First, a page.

By Sara Dudley Brown, Theatre Editor
“Billy Elliot the Musical,” performed by West Potomac High School’s Beyond the Page Theatre Company, is an ostensibly sad tale which features a motherless young boy who trades boxing gloves for ballet shoes in his working class UK town during the devastating miners’ strike of 1984-85. However, I think you will leave this show feeling uplifted and hopeful because this amazing group of high schoolers and a few younger students make it so through skillful acting, dancing, and singing. Some of the younger cast members include particularly engaging student actors like the marvelously talented Franco Cabanas as Billy; Grant Hamilton as Billy’s best friend, Michael, who has a peculiar quirk; Charlie Ruppe as a well-acted Tall Boy; and adorable Micah Griffin as Small Boy. They demonstrate the hard work they were willing to do to help mount a complicated musical featuring almost nonstop singing and dancing—and they are not even in high school. Wait until you see the older actors, who ARE in high school—unbelievable. This show seemed to me every bit as good as and certainly more fun than the show I saw on Broadway a few years back. But don’t take my word for this—go to see it and thank me later!
All of the cast members deserve special mention, but space allows me to point out only a few—Jonathan Barger as Dad, is strong and engaging in his difficult role, Adrianna DeLorenzo as Mrs. Wilkinson, is inspirational, caring, and unrelenting, and Frankie Mananzan is adorably addled as Grandma, whose singing and acting is assured and lovely. Kat Amato as Dead Mum is exactly right for that role—still and mature way beyond her actual years. Also, dancer Natalie Edwards as Mrs. Wilkinson’s spoiled child, was in the national tour of the show and is one of the choreographers for this show. I know, I know, this sounds positively deadly, but Elton John composed the music, and Lee Hall wrote the book and lyrics, which were adapted from his 2000 movie screenplay of the same name. These two know how to take you from deep depression to joy in a few perfectly crafted measures and when the music is set to dance, well, it’s intoxicating. Throughout the show you feel the tug of war Billy faces daily from so called friends and his actual family trying keep him in this dead-end of a town. Although it’s visibly difficult, Billy faces down his fears and the bullies, and instead of breaking him, those situations make him stronger–and his dancing more intense. When Billy begins to prepare for his audition at the Ballet School in London, his choreography is angry, strong, and simply inspired!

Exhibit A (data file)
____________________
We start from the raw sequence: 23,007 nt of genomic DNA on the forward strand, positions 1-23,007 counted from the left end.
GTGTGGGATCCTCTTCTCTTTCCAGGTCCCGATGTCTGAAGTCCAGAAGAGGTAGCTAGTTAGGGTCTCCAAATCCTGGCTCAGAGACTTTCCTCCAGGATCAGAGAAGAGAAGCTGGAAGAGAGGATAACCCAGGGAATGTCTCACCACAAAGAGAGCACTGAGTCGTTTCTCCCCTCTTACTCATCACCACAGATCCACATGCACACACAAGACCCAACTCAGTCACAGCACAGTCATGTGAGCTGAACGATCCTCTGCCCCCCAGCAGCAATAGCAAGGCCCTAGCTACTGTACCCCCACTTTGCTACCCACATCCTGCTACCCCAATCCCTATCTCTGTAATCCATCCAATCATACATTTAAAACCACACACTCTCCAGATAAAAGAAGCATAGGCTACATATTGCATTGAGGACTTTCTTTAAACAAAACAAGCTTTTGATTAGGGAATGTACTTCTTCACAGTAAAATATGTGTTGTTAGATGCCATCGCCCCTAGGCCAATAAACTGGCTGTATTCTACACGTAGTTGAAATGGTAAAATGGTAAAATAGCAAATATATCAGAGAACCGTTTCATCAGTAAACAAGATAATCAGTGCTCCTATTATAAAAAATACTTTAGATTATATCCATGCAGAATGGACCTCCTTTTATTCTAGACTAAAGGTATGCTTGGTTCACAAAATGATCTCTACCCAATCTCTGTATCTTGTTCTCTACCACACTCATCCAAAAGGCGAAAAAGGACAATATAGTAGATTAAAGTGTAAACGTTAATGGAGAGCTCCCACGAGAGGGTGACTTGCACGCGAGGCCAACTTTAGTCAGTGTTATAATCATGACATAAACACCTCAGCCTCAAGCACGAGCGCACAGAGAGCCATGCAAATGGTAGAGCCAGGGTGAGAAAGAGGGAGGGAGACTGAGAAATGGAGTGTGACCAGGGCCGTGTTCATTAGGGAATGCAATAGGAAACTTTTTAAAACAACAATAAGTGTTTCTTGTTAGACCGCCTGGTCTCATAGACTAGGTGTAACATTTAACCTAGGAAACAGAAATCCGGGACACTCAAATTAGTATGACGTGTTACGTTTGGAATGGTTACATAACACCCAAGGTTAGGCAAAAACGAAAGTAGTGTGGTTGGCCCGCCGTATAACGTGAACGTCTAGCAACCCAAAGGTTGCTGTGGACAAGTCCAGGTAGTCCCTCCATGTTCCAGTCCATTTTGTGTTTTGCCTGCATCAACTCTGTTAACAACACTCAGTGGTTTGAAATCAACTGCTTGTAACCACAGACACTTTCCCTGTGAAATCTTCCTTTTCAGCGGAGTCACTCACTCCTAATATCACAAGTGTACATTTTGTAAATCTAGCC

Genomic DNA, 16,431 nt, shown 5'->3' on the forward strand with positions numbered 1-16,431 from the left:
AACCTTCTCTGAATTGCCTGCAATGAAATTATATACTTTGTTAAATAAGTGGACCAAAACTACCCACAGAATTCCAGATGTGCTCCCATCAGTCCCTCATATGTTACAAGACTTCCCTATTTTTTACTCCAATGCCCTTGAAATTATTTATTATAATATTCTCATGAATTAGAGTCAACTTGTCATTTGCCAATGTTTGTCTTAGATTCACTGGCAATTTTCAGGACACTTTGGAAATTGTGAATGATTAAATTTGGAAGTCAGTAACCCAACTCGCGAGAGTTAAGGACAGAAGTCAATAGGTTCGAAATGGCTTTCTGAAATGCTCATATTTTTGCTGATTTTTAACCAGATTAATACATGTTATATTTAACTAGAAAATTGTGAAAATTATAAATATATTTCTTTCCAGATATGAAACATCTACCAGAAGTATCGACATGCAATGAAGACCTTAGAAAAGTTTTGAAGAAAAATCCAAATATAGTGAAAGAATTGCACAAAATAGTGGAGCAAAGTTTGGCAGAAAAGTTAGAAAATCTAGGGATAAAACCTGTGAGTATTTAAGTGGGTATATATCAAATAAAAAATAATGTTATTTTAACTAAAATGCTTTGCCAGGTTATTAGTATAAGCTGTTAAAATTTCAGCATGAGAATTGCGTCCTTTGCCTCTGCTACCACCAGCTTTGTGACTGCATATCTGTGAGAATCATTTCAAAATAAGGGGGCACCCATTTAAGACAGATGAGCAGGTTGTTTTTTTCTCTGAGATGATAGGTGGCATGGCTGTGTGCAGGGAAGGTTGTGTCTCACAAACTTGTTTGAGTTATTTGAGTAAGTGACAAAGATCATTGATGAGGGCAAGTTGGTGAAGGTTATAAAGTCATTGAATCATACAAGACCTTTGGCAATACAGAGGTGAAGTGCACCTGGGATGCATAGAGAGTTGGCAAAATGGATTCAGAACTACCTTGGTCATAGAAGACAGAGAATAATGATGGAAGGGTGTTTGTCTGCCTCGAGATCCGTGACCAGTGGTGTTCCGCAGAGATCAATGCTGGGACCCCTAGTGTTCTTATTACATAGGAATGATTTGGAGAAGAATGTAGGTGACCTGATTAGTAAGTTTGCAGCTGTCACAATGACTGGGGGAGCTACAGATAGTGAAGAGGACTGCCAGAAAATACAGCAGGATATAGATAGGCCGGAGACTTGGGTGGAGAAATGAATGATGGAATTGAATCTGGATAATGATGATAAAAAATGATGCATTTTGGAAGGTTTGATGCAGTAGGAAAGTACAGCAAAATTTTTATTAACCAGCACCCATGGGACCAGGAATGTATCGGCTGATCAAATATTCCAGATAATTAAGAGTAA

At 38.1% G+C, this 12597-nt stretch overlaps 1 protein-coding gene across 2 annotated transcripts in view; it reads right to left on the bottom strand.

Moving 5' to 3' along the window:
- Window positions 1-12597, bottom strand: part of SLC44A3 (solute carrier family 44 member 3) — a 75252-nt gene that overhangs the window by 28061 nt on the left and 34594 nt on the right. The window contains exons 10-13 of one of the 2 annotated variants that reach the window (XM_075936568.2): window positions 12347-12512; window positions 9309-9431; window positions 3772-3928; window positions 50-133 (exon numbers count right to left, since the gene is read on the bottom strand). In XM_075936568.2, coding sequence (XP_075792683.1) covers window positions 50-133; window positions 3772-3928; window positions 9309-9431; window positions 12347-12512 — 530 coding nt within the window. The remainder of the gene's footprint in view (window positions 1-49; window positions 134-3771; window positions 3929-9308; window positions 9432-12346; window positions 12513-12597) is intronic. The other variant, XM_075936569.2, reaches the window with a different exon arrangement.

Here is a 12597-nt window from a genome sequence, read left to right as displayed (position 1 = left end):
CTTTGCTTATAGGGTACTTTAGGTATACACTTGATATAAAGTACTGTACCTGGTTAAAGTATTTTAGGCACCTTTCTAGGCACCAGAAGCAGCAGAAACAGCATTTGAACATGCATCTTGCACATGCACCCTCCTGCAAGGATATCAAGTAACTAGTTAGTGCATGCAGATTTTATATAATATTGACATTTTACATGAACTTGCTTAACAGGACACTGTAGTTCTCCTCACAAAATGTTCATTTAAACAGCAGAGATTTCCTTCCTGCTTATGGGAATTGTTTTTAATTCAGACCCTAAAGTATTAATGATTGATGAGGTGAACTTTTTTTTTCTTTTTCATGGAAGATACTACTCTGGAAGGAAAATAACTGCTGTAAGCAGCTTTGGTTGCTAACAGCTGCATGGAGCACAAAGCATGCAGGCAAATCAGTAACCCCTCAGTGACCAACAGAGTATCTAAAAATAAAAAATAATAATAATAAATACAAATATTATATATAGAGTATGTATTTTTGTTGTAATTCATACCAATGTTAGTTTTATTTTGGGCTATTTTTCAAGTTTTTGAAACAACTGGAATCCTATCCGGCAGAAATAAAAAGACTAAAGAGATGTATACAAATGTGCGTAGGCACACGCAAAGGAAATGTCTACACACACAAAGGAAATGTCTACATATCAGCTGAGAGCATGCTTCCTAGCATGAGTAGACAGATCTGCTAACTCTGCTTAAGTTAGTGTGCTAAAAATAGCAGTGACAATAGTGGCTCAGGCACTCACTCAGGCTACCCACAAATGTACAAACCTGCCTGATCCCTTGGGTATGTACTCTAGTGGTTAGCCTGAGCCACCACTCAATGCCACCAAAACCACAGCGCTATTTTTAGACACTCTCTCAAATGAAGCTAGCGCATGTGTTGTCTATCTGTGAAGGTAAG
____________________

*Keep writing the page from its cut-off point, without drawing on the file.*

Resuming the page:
An aside: throughout the past summer the choreographic team of Peelee Clark, Natalie Edwards, and Gennifer Defilippo trained Cabanas and Hamilton in ballet for this show and in September they offered special classes to teach the entire cast tap and ballet. It worked. Additionally, their dialect coach, the brilliant Mark Lee Adams, helped make the show even more authentic by working with each cast member to sound like they had originally come from the fictional Everington Village in County Durham, Northern England. He told me that he suggested some broad pronunciations and exercises to apply those principles, and the actors then went to work figuring out individual accents for their characters. Following the show, some of the actors showed me how they learned their accents with Mr. Adams’ help. Not easy.
There are close to 50 students in the cast and ensemble and 20 students in the pit. Unbelievably, every crew position (including some surprise positions) is accomplished amazingly well by the students themselves. Following the opening night show, I spoke with Director/Assistant Choreographer Peelee Clark while students were sweeping up the items thrown into the audience from the stage, and Peelee told me that the students do EVERYTHING. They do all the painting, all the props, (which, by the way, are incredibly extensive and designed by a team of students and overseen by a student), all the costumes, which are appropriate to the time period and very handsome, and, when I was looking for a press release a month or so prior to opening night, I was directed to a student, who sent that to me with a nice note.
This is NOT your mother’s high school play. Trust me. Get your tickets now.
Performance, Time, Place, Ticket, and Show Information:
Dates and Times: Thursday May 4 at 5 pm; Friday May 5 at 7 pm; Saturday May 6 at 2 pm and 7 pm. Location: West Potomac High School, Springbank Auditorium, 6500 Quander Road, Alexandria, VA 22307. Ticket info: Tickets and assigned seating for all shows are $12 for students and $15 for adults and are available online until two hours before each performance. Any remaining seats, as well as general admission seating, will be available at the door one hour before performances. Tickets are available at www.westpotomactheatre.org. Running time: 2 hours and 40 minutes with one 20-minute intermission.